By Sanford Fogg
Photo Courtesy of Hubbardton Forge
Q: What should I consider when selecting fixtures for the exterior of my house?
A: The first step is determining the type of fixture, or fixtures, that best suit your house. This is, of course, a matter of personal taste. A flush-mount fixture works well on porches with low ceilings, while a pendant can be a good match for higher ceilings, depending on wind. Sconces on one or both sides of the door are a classic choice and can be combined with a ceiling fixture if you have a portico. If you have a tight space with no covering overhead, mount a single sconce near the door on the handle side. Whatever style you choose, invest in a quality material, such as copper, brass, or powder-coated forged steel. These metals come in multiple finishes and hold up well in Maine weather.
Choosing exterior fixtures that are too small is a common mistake people make. Lanterns that look large in a crowded showroom often get lost on the broad façade of a house. And when you stand back 50 feet, they appear about half their size. As a general rule, select models that are roughly ¼ to ⅓ the overall height of the door. Before making a purchase, cut cardboard to the size and shape of the light and affix it to your house, then stand on the street and see how it looks. Lamppost fixtures should match those in the entry and be approximately the same size. Garage fixtures are usually a little smaller and can be a different style if they are not visible from the front of the house.
Glare is another issue with a lot of exterior lights. A prime example is the motion-sensor flood lighting many people have on their garages. Instead of helping you see, these fixtures actually blind you! When it’s dark out, a little light goes a long way. One frosted, 40-watt-equivalent LED bulb per fixture is usually just right. To truly minimize glare, and light pollution in your community, opt for a “dark sky” fixture, which has a shade that shields the bulb and directs the beam downward — your neighbors will thank you!
By Sanford Fogg
In a new monthly column, Sanford Fogg, of Fogg Lighting in Portland, offers his best advice on illuminating your home.
Q: What’s the most important thing to consider when planning lighting for a new home or remodel?
A: Bringing in a lighting designer at the start of a project is key. This is not a luxury reserved for people with big budgets. We will consult with any customer, free of charge, in our store. For a reasonable charge, we’ll also make a house call, but this is not typically necessary. Working with floor plans or drawings, we can determine how much light you need in a room, what types of fixtures will work best, and where they should go. Because lighting is one of the last things to be installed in a house, people often don’t contact us until the final weeks of a project. At this point, the wiring is done and it’s no longer possible to alter the lighting plan. We see kitchens that are drastically under-lit, with a grid of recessed lights in the center of the room instead of over the work surfaces. In living rooms, people frequently use recessed fixtures like klieg lights overhead, when they should be positioned around the room’s perimeter to create more comfortable, ambient illumination — to name just a couple of potential pitfalls.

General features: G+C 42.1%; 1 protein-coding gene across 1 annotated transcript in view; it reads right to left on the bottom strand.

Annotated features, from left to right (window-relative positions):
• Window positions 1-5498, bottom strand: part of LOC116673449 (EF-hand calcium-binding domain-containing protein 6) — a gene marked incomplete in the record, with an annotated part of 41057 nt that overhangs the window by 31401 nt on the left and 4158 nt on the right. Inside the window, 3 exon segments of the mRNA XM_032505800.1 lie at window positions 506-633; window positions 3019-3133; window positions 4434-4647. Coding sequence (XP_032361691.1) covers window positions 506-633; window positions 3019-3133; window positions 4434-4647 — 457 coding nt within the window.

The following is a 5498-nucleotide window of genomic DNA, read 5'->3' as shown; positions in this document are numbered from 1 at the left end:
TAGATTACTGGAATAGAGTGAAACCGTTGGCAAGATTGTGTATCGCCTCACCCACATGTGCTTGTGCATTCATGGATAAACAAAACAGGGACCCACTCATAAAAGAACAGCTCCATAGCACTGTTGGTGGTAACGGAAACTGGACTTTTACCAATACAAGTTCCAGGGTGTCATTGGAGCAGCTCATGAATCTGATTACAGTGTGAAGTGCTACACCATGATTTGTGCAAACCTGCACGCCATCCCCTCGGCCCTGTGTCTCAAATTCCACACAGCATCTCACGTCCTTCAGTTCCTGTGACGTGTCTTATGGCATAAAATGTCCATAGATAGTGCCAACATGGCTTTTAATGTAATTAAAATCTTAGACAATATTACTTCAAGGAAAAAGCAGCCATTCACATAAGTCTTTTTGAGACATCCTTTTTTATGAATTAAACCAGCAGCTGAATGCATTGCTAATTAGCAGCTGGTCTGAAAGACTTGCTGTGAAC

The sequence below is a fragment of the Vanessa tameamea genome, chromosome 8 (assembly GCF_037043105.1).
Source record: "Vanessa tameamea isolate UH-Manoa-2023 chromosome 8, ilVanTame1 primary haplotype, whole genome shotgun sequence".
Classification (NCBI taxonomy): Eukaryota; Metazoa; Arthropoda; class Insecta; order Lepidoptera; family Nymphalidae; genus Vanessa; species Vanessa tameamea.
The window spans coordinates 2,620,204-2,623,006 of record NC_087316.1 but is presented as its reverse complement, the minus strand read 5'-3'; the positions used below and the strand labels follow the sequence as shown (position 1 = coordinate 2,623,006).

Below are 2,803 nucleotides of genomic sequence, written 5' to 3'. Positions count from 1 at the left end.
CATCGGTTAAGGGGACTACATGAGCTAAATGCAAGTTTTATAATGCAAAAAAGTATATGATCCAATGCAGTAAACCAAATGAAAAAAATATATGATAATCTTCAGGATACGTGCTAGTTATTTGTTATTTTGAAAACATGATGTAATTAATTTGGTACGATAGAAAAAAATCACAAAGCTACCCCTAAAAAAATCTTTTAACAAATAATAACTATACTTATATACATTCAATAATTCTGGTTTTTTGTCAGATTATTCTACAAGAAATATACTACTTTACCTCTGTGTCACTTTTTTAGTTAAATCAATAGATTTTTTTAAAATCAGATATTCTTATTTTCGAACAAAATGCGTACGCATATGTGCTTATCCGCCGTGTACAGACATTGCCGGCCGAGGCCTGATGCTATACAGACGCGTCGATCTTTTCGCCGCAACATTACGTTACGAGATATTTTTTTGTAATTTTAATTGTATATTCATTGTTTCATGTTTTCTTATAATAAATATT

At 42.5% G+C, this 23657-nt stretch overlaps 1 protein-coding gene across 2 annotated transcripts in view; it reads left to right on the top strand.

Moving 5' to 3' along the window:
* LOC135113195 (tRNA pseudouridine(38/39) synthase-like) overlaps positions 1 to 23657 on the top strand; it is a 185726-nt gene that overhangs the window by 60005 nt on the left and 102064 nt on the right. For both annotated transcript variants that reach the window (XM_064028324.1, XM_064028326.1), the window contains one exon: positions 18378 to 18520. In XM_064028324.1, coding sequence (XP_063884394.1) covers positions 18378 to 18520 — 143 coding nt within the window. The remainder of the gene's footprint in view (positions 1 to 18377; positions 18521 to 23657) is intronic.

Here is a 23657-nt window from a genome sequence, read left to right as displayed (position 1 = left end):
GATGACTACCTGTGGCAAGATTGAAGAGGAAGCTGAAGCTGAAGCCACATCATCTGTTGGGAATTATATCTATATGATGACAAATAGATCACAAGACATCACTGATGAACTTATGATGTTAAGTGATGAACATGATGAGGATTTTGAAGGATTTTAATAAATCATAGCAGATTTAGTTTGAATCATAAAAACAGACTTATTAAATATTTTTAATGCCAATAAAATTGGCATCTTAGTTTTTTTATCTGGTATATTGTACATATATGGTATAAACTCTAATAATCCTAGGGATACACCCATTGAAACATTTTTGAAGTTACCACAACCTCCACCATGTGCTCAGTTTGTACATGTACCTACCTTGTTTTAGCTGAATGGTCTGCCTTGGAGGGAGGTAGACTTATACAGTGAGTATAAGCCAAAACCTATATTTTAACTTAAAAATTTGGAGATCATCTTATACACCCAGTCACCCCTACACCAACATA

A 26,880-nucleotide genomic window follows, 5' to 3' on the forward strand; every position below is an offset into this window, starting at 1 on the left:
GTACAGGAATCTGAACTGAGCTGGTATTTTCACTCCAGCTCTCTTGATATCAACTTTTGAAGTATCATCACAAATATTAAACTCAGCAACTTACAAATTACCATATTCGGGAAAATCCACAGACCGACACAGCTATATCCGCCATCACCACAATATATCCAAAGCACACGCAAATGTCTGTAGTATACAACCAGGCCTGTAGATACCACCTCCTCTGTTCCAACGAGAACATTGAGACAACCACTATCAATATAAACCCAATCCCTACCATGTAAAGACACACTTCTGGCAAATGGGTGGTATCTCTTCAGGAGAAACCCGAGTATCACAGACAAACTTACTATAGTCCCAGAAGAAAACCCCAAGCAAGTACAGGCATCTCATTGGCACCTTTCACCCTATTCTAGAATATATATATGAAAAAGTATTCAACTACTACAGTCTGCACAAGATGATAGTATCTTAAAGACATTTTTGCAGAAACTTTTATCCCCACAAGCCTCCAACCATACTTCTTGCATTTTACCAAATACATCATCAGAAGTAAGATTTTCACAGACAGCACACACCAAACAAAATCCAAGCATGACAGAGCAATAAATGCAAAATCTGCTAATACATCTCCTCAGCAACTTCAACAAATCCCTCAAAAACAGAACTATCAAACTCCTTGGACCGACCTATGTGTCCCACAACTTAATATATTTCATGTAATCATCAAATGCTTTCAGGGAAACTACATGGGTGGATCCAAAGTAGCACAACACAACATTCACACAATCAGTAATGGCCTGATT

Because contractors’ allowances are sometimes not enough to cover the type of lighting homeowners want or need, we also help clients devise a realistic budget up front so they are not hit with unexpected costs at the end of the process. You can spend a lot of time and money on your plans and architect, and choose the prettiest countertops, tile, and art, but if you don’t light it all properly, you can’t take full advantage of, or truly appreciate, the work you’ve done.
The amount of light needed varies by room, tasks, age and several other factors. Except for kitchens, laundry rooms, bathrooms and other areas where tasks are performed you do not need lots of light in the rest of the house. Filling a room with light is more important than having high levels of light. That is what layers of light do, they help fill a room with light. Social interaction is enhanced by comfortable lighting whereas tasks require higher levels of lighting.
|Comfortable Lighting for Dining
Generally speaking the amount of light that is needed for most tasks like cooking and for reading is around 50-60 footcandles (f/c) That is the amount of light needed on the work surface. Sewing requires more light and grooming a little less light. Social spaces like living rooms are OK at 20-30 f/c. It is important to remember that older eyes need more light to do see the as young eyes. A 50 year old needs about twice as much light as a 20 year old to see the same.
Higher levels of light can be achieved without glare, but care must be taken to choose the correct fixture and to layer the lighting in a pleasing way. Do not rely on just recessed or just under cabinet lights. Use a combination along with good ambient lighting.